When 25-year-old Charlie Hammerton lost his best friend, mum and adopted mum in the same year, he started to suffer from depression.
So the RAF airman quit his job and sold everything in a bid to feel more positive about life and to give himself space to deal with his grief.
Charlie, from Cornwall, decided he wanted to travel the world and his pet ferret became his choice of companion.
He said: ‘I went through a really rough time and developed serious depression.
‘A chain of bad things had happened to me and I had good reason to feel really miserable about my life.
‘But I decided that was not what I wanted to be, I didn’t want this to define me. I sold the lot and just took off. It was the making of me.
‘I channeled the negative energy and turned it into something positive.’
Starting out in February 2018, Charlie and Bandit ventured from Edinburgh, Scotland, to Holland, Germany, Sweden, Norway, France, Spain and Italy on their European road trip.
The pair visited more than 25 towns and cities in 11 countries and Charlie documented the adventure on a Facebook page Adventures With The Bandit.
‘I have less money now but I am much wealthier as a person,’ says Charlie.
‘Travelling was the most amazing experience of my life and it was completely liberating. We followed the sun across the world and camped under the stars in amazing places.’
To give himself some space to deal with the grief, Charlie decided to quit his career and go on a globe-trotting adventure with Bandit.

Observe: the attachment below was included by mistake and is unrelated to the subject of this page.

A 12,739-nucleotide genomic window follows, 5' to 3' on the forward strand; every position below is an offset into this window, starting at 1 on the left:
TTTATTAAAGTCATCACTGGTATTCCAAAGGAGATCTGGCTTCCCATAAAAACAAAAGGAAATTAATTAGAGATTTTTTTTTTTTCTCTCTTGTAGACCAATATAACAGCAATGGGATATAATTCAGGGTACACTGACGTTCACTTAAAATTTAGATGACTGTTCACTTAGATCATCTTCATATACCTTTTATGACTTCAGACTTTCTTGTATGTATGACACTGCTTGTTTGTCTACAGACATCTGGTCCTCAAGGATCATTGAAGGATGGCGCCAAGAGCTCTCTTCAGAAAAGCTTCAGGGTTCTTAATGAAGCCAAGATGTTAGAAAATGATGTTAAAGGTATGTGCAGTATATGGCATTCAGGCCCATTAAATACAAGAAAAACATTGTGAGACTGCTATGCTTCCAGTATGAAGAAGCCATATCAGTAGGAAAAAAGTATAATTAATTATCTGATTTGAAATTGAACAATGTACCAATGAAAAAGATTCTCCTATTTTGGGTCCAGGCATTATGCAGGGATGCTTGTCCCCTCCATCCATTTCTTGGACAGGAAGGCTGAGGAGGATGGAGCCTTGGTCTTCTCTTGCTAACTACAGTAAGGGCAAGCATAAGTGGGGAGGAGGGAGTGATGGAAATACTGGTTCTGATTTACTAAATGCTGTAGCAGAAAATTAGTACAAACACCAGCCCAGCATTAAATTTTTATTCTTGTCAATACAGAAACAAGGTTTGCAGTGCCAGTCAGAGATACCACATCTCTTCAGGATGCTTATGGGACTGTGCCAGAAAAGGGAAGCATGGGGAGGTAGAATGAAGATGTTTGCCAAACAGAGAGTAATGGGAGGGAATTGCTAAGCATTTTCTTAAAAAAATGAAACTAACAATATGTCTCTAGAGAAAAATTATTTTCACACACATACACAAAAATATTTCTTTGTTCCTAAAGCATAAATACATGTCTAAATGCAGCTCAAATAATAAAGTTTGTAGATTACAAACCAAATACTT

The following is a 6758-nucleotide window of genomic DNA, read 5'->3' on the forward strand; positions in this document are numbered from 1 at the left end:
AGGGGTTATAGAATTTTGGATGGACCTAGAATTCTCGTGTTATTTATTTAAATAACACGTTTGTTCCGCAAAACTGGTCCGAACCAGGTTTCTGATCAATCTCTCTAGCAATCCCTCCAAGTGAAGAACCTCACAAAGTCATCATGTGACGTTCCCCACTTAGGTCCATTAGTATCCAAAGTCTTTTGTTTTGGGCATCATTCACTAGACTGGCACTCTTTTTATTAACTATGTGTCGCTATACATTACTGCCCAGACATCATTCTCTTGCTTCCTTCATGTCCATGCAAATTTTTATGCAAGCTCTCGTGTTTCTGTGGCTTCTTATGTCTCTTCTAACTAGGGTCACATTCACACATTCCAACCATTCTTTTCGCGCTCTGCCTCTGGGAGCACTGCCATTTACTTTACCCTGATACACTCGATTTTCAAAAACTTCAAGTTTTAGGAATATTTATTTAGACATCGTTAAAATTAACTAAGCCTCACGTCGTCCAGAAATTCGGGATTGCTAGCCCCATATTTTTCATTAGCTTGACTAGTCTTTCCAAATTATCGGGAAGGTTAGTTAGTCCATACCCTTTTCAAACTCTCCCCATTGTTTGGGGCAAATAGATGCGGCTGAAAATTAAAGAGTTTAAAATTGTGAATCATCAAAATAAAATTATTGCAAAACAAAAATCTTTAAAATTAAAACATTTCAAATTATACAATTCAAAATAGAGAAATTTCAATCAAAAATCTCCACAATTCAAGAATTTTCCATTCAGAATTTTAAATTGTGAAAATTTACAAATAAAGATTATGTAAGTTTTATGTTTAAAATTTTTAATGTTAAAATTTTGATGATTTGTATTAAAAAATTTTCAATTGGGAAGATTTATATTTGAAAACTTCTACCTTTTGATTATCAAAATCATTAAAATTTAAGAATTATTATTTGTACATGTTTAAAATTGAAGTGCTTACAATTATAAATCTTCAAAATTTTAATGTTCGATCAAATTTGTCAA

His adventures have included road trips to raise awareness for different charities.
The pair walked across Hadrian’s Wall in aid of motor neurone disease charity, MND, and also skateboarded 40 miles across London in aid of a drug awareness charity.
‘It was horrible for me but I didn’t want to get into a rut because of it all,’ added Charlie.
‘The trip was completely liberating and I really did have an amazing experience. I needed to just go out and do something for me.’
He said: ‘The book is all about how you can take anything bad and turn it into something really good.
‘Everyone has the right and the ability to do that.
‘It’s easy to get stuck in a rut but there’s no need to. I feel so much better for what I did.’
Charlie now works in schools across the country teaching youngsters lessons on how to build confidence, self-esteem and outdoor living skills, such as camping and bushcraft.